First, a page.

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    fastDNAml.doc

    DISCLAIMER

    This file has been automatically converted from the original documentation for easy use inside the ARB help system. Differences compared with the original documentation are unintentionally caused by the conversion process. In doubt please refer to the original documentation!

     

    DOCUMENTATION

    fastDNAml 1.2

    Gary J. Olsen, Department of Microbiology University of Illinois, Urbana, IL gary@phylo.life.uiuc.edu

    Ross Overbeek, Mathematics and Computer Science Argonne National Laboratory, Argonne, IL overbeek@mcs.anl.gov

    Citing fastDNAml

    If you publish work using fastDNAml, please cite the following publications:

    Olsen, G. J., Matsuda, H., Hagstrom, R., and Overbeek, R. 1994. fastDNAml: A tool for construction of phylogenetic trees of DNA sequences using maximum likelihood. Comput. Appl. Biosci. 10: 41-48.
    Felsenstein, J. 1981. Evolutionary trees from DNA sequences: A maximum likelihood approach. J. Mol. Evol. 17: 368-376.

    What is fastDNAml

    fastDNAml is a program derived from Joseph Felsenstein's version 3.3 DNAML (part of his PHYLIP package). Users should consult the documentation for DNAML before using this program.

    fastDNAml is an attempt to solve the same problem as DNAML, but to do so faster and using less memory, so that larger trees and/or more bootstrap replicates become tractable. Much of fastDNAml is merely a recoding of the PHYLIP 3.3 DNAML program from PASCAL to C.

    DNAML includes the following notice:

    version 3.3. (c) Copyright 1986, 1990 by the University of Washington and Joseph Felsenstein. Written by Joseph Felsenstein. Permission is granted to copy and use this program provided no fee is charged for it and provided that this copyright notice is not removed.

    Why is fastDNAml faster?

    Some recomputation of values has been eliminated (Joe Felsenstein has done much of this in version 3.4 DNAML).

    The optimization of branch lengths has been accelerated by changing from an EM method to Newton's method (Joe Felsenstein has done much of this in version 3.4 DNAML).

    The strategy for simultaneously optimizing all of the branches on the tree has been modified to spend less time getting an individual branch right before improving the other branches.

    Other new features in fastDNAml

    fastDNAml includes a checkpoint feature to regularly save its progress toward finding a large tree. If the program is interrupted, a minor change to the input file and adding the R (restart) option permits the work to be resumed from the last checkpoint.

    The new R {restart) option can also be used for more rapid addition of new sequences to a previously computed tree (when new sequences are added to the alignment, it is best if the relative alignment of the previous sequences is not altered).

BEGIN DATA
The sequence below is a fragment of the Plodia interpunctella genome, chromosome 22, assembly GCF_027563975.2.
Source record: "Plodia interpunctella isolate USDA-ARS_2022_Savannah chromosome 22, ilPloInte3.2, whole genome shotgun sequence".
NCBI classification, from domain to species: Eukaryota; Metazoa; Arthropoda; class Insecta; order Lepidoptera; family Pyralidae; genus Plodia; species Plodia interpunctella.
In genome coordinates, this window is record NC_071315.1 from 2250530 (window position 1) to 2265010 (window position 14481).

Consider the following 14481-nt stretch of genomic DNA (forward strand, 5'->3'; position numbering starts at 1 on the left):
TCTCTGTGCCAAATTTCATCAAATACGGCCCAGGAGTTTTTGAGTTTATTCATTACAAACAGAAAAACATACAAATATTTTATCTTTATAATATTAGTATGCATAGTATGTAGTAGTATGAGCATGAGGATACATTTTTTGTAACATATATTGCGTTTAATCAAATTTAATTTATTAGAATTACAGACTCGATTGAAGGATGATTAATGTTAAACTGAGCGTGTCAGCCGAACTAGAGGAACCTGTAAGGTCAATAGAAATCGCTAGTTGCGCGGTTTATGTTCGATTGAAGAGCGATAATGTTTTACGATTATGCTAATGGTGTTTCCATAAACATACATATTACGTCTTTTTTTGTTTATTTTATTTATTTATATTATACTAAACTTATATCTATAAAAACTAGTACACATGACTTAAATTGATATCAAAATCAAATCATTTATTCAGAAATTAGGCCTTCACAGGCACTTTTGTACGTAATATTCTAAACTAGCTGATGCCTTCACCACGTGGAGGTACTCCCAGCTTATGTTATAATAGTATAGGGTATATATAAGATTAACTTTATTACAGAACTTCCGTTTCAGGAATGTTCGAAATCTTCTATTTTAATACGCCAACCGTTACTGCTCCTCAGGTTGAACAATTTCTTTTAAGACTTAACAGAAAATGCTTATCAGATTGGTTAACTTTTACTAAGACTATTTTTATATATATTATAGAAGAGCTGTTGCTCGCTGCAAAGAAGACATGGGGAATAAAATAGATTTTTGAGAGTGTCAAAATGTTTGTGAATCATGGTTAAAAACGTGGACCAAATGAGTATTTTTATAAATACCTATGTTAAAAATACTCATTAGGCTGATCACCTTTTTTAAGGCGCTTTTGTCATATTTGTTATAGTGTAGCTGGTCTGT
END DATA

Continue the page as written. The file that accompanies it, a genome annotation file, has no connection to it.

The G (global) option has been generalized to permit crossing any number of branches during tree rearrangements. In addition, it is possible to modify the extent of rearrangement explored during the sequential addition phase of tree building.

    The G U (global and user tree) option combination instructs the program to find the best of the user trees, and then look for rearrangements that are better still.

    The number of available rate categories has been raised from 9 to 35.

    The weighting mask accepts values from 0 through 35.

    The new B (bootstrap) option causes generation of a bootstrap sample, drawn from the input data.

    The program includes "P4" code for distributing the problem over multiple processors (either within one machine, or across multiple machines).

    Do DNAML and fastDNAml give the same answer?

    Generally yes, though there are some reservations:

    One or the other might find a better tree due to minor changes in the ways trees are searched. When sequence addition is replicated with different values of the jumble random number seed, they have about the same probability of finding the best tree, but any given seed might give different trees.

    The likelihoods and branch lengths sometimes differ very slightly due to different criteria for stopping the optimization process.

    Little has been done to check the confidence limits on branch lengths. There seem to be some instances in which they disagree, and we think that fastDNAml is correct. However, do not take the "significantly greater than zero" too seriously.

    If you are concerned, you can supply a tree inferred by fastDNAml as a user tree to DNAML and let it (1) reoptimize branch lengths, (2) tell you the confidence limits and (3) tell you the tree likelihood.

    Changes and new features in version 1.2

    The program can now calculate the likelihood of extremely large user trees. The largest tree we have tested had 3200 taxa. Generally, you will run out of computer memory before you excede an intrinsic limitation. (With this, it is possible to compare trees found by whatever your favorite methods are under the likelihood criterion.)

    The computation has been changed to permit ease of implimenting new models of evolution and analysis of amino acid sequences (though these have not yet been done). This has slowed down the program 5-10%.

    Changes and new features in version 1.1

    The quickadd option is now the default. This has the ugly effect of reversing the meaning of putting a Q on the option line. (Sorry, about this, and the next note, but in the long run it it is the better behavior.)

    Use of empirical base frequencies is now the default. This reverses the meaning of the F option, making the default behavior more like that of PHYLIP.